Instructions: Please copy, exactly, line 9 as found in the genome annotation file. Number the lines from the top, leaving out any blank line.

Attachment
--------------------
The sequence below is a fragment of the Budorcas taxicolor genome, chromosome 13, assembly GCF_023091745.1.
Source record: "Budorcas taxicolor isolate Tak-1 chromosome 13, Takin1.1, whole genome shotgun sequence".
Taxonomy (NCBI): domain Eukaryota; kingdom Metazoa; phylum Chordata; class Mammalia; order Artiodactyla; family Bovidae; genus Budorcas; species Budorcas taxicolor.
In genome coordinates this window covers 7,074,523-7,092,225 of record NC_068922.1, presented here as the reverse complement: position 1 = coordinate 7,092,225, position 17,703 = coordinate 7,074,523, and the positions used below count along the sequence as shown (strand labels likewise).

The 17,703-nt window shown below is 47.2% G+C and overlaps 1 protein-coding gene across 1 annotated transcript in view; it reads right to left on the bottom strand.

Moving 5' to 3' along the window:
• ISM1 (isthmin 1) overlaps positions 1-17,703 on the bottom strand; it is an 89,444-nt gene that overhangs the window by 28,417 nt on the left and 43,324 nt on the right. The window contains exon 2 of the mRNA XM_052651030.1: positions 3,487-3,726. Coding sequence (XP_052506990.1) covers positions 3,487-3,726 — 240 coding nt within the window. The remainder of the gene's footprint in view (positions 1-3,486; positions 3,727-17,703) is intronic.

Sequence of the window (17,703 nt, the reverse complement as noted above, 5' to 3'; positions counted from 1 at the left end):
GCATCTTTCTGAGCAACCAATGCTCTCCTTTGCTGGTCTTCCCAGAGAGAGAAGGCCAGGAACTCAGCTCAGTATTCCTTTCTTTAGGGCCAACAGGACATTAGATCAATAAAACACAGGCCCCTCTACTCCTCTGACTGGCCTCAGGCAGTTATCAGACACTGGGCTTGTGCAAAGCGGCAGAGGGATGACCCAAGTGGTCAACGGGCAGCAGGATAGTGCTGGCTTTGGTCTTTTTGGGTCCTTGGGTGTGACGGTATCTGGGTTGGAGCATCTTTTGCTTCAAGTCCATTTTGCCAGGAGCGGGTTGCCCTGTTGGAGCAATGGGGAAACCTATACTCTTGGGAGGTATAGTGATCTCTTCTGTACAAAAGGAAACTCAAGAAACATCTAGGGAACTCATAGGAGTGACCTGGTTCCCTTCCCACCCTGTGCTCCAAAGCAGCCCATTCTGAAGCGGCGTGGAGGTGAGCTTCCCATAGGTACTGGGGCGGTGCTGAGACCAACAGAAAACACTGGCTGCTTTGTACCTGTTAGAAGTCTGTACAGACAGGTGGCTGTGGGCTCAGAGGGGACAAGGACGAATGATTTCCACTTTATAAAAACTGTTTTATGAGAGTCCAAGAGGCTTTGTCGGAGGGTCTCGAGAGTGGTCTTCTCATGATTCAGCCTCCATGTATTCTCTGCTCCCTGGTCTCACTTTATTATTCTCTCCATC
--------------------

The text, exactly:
GCATCTTTCTGAGCAACCAATGCTCTCCTTTGCTGGTCTTCCCAGAGAGAGAAGGCCAGGAACTCAGCTCAGTATTCCTTTCTTTAGGGCCAACAGGACATTAGATCAATAAAACACAGGCCCCTCTACTCCTCTGACTGGCCTCAGGCAGTTATCAGACACTGGGCTTGTGCAAAGCGGCAGAGGGATGACCCAAGTGGTCAACGGGCAGCAGGATAGTGCTGGCTTTGGTCTTTTTGGGTCCTTGGGTGTGACGGTATCTGGGTTGGAGCATCTTTTGCTTCAAGTCCATTTTGCCAGGAGCGGGTTGCCCTGTTGGAGCAATGGGGAAACCTATACTCTTGGGAGGTATAGTGATCTCTTCTGTACAAAAGGAAACTCAAGAAACATCTAGGGAACTCATAGGAGTGACCTGGTTCCCTTCCCACCCTGTGCTCCAAAGCAGCCCATTCTGAAGCGGCGTGGAGGTGAGCTTCCCATAGGTACTGGGGCGGTGCTGAGACCAACAGAAAACACTGGCTGCTTTGTACCTGTTAGAAGTCTGTACAGACAGGTGGCTGTGGGCTCAGAGGGGACAAGGACGAATGATTTCCACTTTATAAAAACTGTTTTATGAGAGTCCAAGAGGCTTTGTCGGAGGGTCTCGAGAGTGGTCTTCTCATGATTCAGCCTCCATGTATTCTCTGCTCCCTGGTCTCACTTTATTATTCTCTCCATC